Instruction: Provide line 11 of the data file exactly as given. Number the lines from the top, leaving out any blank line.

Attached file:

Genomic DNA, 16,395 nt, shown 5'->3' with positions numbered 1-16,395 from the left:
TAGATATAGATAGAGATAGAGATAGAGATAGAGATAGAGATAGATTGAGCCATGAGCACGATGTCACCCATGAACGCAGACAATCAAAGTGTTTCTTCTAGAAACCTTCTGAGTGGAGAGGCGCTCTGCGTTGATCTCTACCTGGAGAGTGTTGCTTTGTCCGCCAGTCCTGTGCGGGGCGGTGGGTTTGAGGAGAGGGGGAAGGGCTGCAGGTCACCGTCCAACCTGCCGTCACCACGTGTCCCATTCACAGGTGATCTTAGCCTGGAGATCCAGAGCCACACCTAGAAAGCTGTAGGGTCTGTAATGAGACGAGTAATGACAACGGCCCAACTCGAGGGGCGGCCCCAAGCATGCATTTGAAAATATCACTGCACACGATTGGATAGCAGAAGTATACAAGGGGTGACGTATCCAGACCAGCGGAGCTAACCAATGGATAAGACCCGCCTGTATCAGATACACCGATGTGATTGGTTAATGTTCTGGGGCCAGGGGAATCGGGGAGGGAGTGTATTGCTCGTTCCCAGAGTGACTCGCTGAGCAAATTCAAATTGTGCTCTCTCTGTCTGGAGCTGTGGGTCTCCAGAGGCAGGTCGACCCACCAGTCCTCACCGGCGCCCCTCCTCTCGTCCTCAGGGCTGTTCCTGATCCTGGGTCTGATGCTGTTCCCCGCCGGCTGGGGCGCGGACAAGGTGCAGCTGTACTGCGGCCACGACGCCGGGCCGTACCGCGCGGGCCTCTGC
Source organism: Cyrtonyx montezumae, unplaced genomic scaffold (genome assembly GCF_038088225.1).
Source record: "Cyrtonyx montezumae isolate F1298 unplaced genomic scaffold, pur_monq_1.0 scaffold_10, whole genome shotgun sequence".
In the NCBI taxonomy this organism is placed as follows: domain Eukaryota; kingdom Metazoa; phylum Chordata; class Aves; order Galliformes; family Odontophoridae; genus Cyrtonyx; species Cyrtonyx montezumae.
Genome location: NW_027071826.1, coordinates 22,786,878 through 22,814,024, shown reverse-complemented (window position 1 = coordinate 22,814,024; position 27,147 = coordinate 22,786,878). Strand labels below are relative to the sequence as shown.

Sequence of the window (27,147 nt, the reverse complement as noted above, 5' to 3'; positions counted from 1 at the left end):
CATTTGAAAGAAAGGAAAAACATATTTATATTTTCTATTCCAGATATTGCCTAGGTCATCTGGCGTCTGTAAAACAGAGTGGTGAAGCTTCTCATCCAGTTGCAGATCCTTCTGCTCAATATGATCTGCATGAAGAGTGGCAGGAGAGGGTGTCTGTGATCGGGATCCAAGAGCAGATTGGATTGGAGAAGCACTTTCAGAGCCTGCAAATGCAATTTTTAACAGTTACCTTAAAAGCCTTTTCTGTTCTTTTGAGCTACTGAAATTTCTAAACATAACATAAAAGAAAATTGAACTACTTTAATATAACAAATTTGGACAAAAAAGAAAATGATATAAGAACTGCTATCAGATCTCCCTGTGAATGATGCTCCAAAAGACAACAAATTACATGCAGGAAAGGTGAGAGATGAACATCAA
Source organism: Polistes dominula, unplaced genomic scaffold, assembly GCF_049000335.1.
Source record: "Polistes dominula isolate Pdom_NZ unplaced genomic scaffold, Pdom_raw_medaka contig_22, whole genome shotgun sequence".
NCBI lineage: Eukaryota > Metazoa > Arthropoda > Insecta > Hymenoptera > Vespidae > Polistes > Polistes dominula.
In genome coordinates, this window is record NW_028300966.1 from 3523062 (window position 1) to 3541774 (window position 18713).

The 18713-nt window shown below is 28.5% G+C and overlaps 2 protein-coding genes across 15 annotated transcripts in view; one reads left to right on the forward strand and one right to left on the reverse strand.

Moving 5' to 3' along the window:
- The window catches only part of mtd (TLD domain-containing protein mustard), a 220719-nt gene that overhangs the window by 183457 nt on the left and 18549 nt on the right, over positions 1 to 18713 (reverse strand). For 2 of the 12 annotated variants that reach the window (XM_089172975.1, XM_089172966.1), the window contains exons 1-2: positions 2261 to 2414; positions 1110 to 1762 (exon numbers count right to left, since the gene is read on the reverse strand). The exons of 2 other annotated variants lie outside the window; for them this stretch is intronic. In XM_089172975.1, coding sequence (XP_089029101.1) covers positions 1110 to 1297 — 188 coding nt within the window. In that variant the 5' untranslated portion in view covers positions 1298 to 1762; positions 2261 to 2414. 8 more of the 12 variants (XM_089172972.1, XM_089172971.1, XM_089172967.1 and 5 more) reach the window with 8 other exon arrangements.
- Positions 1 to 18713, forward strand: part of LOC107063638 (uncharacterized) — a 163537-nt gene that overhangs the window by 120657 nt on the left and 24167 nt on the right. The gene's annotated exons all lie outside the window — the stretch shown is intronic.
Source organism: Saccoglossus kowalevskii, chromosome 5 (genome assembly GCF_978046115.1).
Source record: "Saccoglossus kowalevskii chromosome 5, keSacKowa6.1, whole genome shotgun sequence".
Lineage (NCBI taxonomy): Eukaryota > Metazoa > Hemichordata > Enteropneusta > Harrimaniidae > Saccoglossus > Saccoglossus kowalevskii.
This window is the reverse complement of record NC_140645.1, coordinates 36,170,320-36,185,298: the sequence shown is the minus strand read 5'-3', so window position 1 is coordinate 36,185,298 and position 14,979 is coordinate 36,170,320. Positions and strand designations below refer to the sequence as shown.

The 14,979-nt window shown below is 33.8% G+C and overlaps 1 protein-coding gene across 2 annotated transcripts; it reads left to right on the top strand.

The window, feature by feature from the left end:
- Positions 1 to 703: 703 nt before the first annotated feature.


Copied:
NCBI lineage: Eukaryota > Metazoa > Arthropoda > Insecta > Hymenoptera > Vespidae > Polistes > Polistes dominula.